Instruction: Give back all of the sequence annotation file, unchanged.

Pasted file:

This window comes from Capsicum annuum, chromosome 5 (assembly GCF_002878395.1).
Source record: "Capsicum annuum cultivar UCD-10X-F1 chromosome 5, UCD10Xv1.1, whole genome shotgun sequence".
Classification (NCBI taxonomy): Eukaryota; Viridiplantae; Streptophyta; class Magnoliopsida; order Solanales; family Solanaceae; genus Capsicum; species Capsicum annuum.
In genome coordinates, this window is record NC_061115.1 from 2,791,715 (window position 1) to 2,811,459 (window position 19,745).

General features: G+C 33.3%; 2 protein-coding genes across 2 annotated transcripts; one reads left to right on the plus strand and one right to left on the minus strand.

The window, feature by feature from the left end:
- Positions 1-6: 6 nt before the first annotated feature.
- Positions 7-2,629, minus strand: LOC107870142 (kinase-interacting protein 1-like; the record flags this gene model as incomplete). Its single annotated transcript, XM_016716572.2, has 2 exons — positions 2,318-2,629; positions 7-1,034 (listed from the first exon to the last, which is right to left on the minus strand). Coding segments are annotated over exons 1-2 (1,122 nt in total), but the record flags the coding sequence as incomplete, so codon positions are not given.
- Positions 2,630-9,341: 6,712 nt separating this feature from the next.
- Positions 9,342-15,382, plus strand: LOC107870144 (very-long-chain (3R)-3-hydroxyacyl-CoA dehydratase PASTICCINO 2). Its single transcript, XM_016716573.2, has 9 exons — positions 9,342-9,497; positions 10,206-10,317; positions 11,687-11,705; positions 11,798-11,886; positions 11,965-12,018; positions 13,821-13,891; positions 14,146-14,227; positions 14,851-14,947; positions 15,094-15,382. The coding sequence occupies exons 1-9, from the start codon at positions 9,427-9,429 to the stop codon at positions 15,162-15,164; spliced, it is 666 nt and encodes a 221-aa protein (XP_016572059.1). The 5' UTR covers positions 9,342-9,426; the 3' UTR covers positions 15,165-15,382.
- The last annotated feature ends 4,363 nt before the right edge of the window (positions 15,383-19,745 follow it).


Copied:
This window comes from Capsicum annuum, chromosome 5 (assembly GCF_002878395.1).
Source record: "Capsicum annuum cultivar UCD-10X-F1 chromosome 5, UCD10Xv1.1, whole genome shotgun sequence".
Classification (NCBI taxonomy): Eukaryota; Viridiplantae; Streptophyta; class Magnoliopsida; order Solanales; family Solanaceae; genus Capsicum; species Capsicum annuum.
In genome coordinates, this window is record NC_061115.1 from 2,791,715 (window position 1) to 2,811,459 (window position 19,745).

General features: G+C 33.3%; 2 protein-coding genes across 2 annotated transcripts; one reads left to right on the plus strand and one right to left on the minus strand.

The window, feature by feature from the left end:
- Positions 1-6: 6 nt before the first annotated feature.
- Positions 7-2,629, minus strand: LOC107870142 (kinase-interacting protein 1-like; the record flags this gene model as incomplete). Its single annotated transcript, XM_016716572.2, has 2 exons — positions 2,318-2,629; positions 7-1,034 (listed from the first exon to the last, which is right to left on the minus strand). Coding segments are annotated over exons 1-2 (1,122 nt in total), but the record flags the coding sequence as incomplete, so codon positions are not given.
- Positions 2,630-9,341: 6,712 nt separating this feature from the next.
- Positions 9,342-15,382, plus strand: LOC107870144 (very-long-chain (3R)-3-hydroxyacyl-CoA dehydratase PASTICCINO 2). Its single transcript, XM_016716573.2, has 9 exons — positions 9,342-9,497; positions 10,206-10,317; positions 11,687-11,705; positions 11,798-11,886; positions 11,965-12,018; positions 13,821-13,891; positions 14,146-14,227; positions 14,851-14,947; positions 15,094-15,382. The coding sequence occupies exons 1-9, from the start codon at positions 9,427-9,429 to the stop codon at positions 15,162-15,164; spliced, it is 666 nt and encodes a 221-aa protein (XP_016572059.1). The 5' UTR covers positions 9,342-9,426; the 3' UTR covers positions 15,165-15,382.
- The last annotated feature ends 4,363 nt before the right edge of the window (positions 15,383-19,745 follow it).